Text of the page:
I don’t agree with him anymore but I did inherit from his activism this thought that the human habitat is every bit as important as any other habitat that we might protect. And indeed the protection of nature makes no sense if we don’t at the same time also conserve the viable settlements in which people can make a home and take an interest in their surroundings because those surroundings are both home-like and beautiful. So this planted in me another conception of what environmental activism really would be, that it perhaps shouldn’t be conducted at the high level of national and certainly not international politics but rather at the local level in which people protect things that they know and love, things which are necessary for their life and which will elicit in them the kind of disposition to make sacrifices, which is after all what it is all about.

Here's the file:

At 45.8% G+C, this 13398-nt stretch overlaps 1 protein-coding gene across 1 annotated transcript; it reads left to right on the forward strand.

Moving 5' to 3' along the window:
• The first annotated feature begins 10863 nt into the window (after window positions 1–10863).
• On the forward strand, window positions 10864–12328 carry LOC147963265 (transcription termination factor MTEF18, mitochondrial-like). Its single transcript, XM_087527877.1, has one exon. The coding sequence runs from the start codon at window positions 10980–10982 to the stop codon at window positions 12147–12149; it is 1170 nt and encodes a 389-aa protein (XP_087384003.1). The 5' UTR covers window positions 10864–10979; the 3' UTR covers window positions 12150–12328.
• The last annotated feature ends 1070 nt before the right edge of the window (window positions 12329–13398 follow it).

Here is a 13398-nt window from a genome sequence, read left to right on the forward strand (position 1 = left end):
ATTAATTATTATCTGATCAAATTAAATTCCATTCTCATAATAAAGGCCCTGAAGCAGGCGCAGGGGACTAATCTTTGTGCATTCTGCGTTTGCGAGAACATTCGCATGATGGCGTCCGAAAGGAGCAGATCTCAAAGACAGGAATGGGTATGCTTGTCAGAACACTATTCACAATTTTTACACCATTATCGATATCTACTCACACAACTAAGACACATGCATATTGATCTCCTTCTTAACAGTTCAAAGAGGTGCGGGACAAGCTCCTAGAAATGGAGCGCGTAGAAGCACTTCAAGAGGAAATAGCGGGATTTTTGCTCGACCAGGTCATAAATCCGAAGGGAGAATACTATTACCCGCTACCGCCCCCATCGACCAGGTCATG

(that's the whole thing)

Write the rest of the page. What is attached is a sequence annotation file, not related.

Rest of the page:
There is an approach which we have seen adopted and advocated by some of the big NGOs in our time and by the environmental movement on the continent, which believes that really, these questions are so big that once we’ve defined them, we can only solve them by rearranging the world. And we can only rearrange the world if we have, as it were, a new plan for living, a new plan which has to be agreed among the nations, in treaties in which we all participate, and then imposed through the law as a central solution to the great problem that concerns us all. It’s not just that plans go wrong, it’s that plans also depend upon information that comes to the planner from the activities of ordinary people. We have seen many environmentally interesting plans imposed upon people which have gone wrong for this reason.